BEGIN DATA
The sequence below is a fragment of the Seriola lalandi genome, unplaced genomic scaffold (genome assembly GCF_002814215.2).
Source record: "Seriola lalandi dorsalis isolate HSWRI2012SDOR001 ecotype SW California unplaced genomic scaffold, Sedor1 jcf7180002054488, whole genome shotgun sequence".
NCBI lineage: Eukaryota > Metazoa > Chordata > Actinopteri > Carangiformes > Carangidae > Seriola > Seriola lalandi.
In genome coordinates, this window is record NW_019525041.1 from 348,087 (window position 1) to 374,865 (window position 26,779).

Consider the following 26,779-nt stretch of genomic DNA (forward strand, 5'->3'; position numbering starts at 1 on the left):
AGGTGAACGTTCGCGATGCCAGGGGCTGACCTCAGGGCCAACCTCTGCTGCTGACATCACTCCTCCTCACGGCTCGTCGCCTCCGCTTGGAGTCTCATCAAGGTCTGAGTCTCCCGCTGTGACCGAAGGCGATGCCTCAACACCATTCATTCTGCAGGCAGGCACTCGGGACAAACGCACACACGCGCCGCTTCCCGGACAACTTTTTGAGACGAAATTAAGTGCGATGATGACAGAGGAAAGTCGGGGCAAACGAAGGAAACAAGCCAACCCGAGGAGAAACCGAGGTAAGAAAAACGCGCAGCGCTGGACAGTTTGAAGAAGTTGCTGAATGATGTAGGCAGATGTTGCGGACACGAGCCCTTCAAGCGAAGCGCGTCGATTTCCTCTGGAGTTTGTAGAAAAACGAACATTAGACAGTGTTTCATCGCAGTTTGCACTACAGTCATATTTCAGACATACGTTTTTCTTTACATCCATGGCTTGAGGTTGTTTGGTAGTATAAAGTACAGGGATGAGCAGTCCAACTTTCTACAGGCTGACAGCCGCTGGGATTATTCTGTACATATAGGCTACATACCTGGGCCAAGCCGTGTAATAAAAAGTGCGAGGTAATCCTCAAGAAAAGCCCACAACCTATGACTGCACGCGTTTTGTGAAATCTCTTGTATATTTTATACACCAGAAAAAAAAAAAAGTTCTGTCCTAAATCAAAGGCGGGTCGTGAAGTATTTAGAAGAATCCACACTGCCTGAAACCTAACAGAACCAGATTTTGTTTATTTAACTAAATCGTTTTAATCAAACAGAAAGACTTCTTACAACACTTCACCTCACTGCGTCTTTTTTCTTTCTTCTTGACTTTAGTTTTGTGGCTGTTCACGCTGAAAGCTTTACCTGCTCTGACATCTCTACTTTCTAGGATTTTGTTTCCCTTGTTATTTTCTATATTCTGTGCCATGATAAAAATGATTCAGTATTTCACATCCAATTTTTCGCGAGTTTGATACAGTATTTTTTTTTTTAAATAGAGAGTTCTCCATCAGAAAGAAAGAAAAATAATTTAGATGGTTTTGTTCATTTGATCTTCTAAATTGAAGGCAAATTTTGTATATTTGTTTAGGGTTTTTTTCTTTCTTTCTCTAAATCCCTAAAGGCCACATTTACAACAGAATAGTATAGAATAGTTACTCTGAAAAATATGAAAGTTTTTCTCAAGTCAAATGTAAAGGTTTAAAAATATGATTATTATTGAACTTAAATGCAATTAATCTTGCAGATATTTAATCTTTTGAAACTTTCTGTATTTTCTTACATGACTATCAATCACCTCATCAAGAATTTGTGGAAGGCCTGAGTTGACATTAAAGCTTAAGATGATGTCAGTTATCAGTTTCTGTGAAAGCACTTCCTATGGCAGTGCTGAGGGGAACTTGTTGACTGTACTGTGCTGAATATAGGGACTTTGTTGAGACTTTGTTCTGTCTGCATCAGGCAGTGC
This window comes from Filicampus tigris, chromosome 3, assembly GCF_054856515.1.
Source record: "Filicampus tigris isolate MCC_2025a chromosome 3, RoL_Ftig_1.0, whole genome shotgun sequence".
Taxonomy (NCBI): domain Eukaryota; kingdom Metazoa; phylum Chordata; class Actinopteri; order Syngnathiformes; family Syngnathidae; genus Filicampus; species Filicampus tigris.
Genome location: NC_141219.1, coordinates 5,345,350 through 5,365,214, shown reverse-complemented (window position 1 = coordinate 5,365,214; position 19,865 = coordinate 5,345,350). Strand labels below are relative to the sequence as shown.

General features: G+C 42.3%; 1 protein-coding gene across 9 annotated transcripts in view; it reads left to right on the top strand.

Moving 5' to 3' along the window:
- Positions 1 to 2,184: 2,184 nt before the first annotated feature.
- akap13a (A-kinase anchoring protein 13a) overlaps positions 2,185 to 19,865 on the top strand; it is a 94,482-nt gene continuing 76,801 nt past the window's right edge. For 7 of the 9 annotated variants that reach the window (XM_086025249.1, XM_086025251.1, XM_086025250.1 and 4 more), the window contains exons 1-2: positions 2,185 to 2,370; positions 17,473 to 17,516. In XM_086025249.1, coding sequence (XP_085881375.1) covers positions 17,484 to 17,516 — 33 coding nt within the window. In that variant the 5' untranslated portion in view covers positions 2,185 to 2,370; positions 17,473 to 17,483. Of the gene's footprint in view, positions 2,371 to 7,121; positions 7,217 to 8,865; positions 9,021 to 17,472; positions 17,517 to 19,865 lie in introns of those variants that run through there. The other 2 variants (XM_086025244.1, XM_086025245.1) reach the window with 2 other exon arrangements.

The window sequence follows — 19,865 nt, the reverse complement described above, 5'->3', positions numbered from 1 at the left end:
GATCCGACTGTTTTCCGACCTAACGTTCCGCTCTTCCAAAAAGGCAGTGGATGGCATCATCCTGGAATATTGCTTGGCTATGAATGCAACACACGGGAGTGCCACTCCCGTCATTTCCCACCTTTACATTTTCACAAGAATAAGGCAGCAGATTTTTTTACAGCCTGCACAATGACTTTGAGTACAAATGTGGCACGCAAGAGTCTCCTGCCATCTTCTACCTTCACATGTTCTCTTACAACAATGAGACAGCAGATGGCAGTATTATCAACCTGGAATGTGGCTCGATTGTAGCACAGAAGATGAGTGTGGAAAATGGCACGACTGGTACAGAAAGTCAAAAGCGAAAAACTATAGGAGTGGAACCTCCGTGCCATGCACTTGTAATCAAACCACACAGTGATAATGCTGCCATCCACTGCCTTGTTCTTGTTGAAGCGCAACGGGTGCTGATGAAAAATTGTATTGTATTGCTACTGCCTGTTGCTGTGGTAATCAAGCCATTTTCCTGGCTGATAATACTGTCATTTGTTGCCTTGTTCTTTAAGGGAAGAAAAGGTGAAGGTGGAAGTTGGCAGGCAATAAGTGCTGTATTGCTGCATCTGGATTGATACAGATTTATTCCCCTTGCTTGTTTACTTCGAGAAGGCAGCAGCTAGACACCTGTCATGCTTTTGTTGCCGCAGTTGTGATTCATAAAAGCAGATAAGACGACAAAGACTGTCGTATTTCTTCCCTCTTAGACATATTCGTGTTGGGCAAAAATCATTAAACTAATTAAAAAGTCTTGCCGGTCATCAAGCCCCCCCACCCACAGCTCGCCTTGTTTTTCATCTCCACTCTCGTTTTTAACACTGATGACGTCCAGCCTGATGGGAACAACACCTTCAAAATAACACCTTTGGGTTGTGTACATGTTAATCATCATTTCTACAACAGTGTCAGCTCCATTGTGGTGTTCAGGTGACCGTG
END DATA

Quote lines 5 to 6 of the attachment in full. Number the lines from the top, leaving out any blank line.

Consider the following 26,779-nt stretch of genomic DNA (forward strand, 5'->3'; position numbering starts at 1 on the left):
AGGTGAACGTTCGCGATGCCAGGGGCTGACCTCAGGGCCAACCTCTGCTGCTGACATCACTCCTCCTCACGGCTCGTCGCCTCCGCTTGGAGTCTCATCAAGGTCTGAGTCTCCCGCTGTGACCGAAGGCGATGCCTCAACACCATTCATTCTGCAGGCAGGCACTCGGGACAAACGCACACACGCGCCGCTTCCCGGACAACTTTTTGAGACGAAATTAAGTGCGATGATGACAGAGGAAAGTCGGGGCAAACGAAGGAAACAAGCCAACCCGAGGAGAAACCGAGGTAAGAAAAACGCGCAGCGCTGGACAGTTTGAAGAAGTTGCTGAATGATGTAGGCAGATGTTGCGGACACGAGCCCTTCAAGCGAAGCGCGTCGATTTCCTCTGGAGTTTGTAGAAAAACGAACATTAGACAGTGTTTCATCGCAGTTTGCACTACAGTCATATTTCAGACATACGTTTTTCTTTACATCCATGGCTTGAGGTTGTTTGGTAGTATAAAGTACAGGGATGAGCAGTCCAACTTTCTACAGGCTGACAGCCGCTGGGATTATTCTGTACATATAGGCTACATACCTGGGCCAAGCCGTGTAATAAAAAGTGCGAGGTAATCCTCAAGAAAAGCCCACAACCTATGACTGCACGCGTTTTGTGAAATCTCTTGTATATTTTATACACCAGAAAAAAAAAAAAGTTCTGTCCTAAATCAAAGGCGGGTCGTGAAGTATTTAGAAGAATCCACACTGCCTGAAACCTAACAGAACCAGATTTTGTTTATTTAACTAAATCGTTTTAATCAAACAGAAAGACTTCTTACAACACTTCACCTCACTGCGTCTTTTTTCTTTCTTCTTGACTTTAGTTTTGTGGCTGTTCACGCTGAAAGCTTTACCTGCTCTGACATCTCTACTTTCTAGGATTTTGTTTCCCTTGTTATTTTCTATATTCTGTGCCATGATAAAAATGATTCAGTATTTCACATCCAATTTTTCGCGAGTTTGATACAGTATTTTTTTTTTTAAATAGAGAGTTCTCCATCAGAAAGAAAGAAAAATAATTTAGATGGTTTTGTTCATTTGATCTTCTAAATTGAAGGCAAATTTTGTATATTTGTTTAGGGTTTTTTTCTTTCTTTCTCTAAATCCCTAAAGGCCACATTTACAACAGAATAGTATAGAATAGTTACTCTGAAAAATATGAAAGTTTTTCTCAAGTCAAATGTAAAGGTTTAAAAATATGATTATTATTGAACTTAAATGCAATTAATCTTGCAGATATTTAATCTTTTGAAACTTTCTGTATTTTCTTACATGACTATCAATCACCTCATCAAGAATTTGTGGAAGGCCTGAGTTGACATTAAAGCTTAAGATGATGTCAGTTATCAGTTTCTGTGAAAGCACTTCCTATGGCAGTGCTGAGGGGAACTTGTTGACTGTACTGTGCTGAATATAGGGACTTTGTTGAGACTTTGTTCTGTCTGCATCAGGCAGTGC